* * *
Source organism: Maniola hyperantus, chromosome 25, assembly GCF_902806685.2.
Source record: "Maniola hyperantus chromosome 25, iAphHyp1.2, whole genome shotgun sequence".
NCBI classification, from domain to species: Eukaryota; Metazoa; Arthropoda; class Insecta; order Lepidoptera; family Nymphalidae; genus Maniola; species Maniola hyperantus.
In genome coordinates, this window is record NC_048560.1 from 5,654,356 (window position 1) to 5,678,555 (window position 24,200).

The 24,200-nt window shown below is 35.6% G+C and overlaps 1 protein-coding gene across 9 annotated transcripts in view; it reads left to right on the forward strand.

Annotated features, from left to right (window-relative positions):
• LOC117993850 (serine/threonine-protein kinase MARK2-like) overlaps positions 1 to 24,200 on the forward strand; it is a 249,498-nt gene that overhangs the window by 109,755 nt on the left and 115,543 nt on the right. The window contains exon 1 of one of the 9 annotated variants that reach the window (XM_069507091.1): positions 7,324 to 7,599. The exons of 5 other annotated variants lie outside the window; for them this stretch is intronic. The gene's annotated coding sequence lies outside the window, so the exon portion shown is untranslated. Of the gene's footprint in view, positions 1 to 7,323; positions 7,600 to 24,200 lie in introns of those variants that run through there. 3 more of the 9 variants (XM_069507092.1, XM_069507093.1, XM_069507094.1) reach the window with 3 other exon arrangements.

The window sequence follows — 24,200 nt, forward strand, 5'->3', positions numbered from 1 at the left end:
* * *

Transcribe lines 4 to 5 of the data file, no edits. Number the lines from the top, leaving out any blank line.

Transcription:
In genome coordinates, this window is record NC_048560.1 from 5,654,356 (window position 1) to 5,678,555 (window position 24,200).

The 24,200-nt window shown below is 35.6% G+C and overlaps 1 protein-coding gene across 9 annotated transcripts in view; it reads left to right on the forward strand.